Beginners Guide to Home Networking

First of all, for those who are unsure what the term means, let’s explain what home networking / a home network actually is. A home network is a group of devices – such as computers, game systems, printers, and mobile devices – which are interconnected. Together they form a local area network (LAN) within the home. This home network (HAN) allows users to share files, programs, printers, other peripheral devices, and the internet with other computers. Sharing across a home network is far easier than copying a file to a USB stick and physically taking that stick to another computer to use the file.

There are several other reasons to establish a home network. Once you have set up a home network you will be able to connect to the internet from multiple computers, game systems, mobile devices, and more. You will be able to print from multiple computers on a single printer. You will be able to manage the security settings for all of your networked devices, in one place.

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Home networks connect in two ways. A wired network (which means what you think it means – i.e. things are connected via cables) tends to connect devices such as printers and scanners. A wireless network connects devices such as tablets and smartphones, but without cables.

But, just like anything else technical, it’s always worth considering every step of the journey to getting set up properly. There are different things to consider about your home network, so we’ll look at those now.

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Planning your network

It’s worth spending a little bit of time thinking this one through carefully so that you can save yourself unnecessary effort and / or expense. If there’s just you living alone in your home (and presuming your cat or dog doesn’t want to connect too), then you possibly won’t want or even need a network.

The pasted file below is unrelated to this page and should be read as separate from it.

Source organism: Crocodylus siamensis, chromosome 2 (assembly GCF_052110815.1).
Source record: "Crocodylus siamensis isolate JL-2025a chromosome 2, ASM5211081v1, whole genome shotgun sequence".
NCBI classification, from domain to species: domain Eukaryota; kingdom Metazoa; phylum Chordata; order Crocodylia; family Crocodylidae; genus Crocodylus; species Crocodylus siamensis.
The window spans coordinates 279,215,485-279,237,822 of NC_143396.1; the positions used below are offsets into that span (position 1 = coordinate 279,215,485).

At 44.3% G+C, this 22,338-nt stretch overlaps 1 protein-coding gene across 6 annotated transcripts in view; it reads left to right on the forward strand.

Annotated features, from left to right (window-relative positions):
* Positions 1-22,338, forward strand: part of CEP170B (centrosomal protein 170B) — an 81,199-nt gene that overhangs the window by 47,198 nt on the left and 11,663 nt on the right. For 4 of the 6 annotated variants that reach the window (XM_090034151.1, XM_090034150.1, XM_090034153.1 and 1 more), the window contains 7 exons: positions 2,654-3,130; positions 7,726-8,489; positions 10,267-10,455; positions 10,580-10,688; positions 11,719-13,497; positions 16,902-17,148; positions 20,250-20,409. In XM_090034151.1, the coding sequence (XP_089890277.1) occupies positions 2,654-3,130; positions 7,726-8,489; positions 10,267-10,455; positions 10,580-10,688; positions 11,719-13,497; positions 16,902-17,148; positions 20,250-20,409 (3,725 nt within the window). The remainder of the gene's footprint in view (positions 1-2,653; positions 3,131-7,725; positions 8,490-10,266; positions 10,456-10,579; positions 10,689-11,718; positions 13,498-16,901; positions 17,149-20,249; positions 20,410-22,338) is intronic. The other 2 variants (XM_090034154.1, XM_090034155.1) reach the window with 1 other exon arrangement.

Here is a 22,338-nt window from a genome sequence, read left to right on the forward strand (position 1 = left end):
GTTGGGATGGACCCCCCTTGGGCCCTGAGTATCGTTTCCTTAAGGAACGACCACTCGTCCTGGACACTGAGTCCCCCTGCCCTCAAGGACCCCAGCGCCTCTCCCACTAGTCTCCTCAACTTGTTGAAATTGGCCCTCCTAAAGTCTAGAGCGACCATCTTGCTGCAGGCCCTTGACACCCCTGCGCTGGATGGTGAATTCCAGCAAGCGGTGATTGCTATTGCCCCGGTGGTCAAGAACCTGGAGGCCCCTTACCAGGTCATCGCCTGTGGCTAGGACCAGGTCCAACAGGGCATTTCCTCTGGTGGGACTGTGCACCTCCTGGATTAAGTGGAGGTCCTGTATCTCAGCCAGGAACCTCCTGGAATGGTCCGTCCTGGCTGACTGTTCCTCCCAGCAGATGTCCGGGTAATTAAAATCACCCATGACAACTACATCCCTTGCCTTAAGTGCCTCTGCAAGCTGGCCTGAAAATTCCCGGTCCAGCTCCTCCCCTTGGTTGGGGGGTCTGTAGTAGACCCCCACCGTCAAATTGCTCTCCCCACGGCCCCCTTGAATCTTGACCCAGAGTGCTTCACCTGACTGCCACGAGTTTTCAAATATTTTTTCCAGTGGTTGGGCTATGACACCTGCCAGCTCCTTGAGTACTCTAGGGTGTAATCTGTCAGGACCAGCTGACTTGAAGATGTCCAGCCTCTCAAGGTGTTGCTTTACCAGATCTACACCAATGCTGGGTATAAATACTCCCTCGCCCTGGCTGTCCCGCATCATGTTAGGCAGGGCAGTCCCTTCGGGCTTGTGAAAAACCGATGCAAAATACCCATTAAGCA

However, if you live in a household of several people, it’s probably a wise idea to get a network set up. If you have housemates, or family members, all wanting to connect their devices and access shared files (or whatever) then you will certainly benefit from setting up a network.

If you want to connect multiple devices in your household you will need a strong Wi-Fi signal in every part of your home and perhaps even out there in your garden. So it is potentially worth thinking about investing in technology to extend the reach of your router.

The router

This is the central device of a home network. The router is the gateway between your computer devices. It is the device through which all the other devices on your network communicate with one another.

In terms of wired networking, you plug one end of the network cable into the router and the other end into a networking device that has a network port. If you need to add more network devices to a router, you’ll need more cables and you will need to ensure that your router has enough ports. These ports, both on the router and on the various devices, are called Local Area Network (LAN) ports or ethernet ports.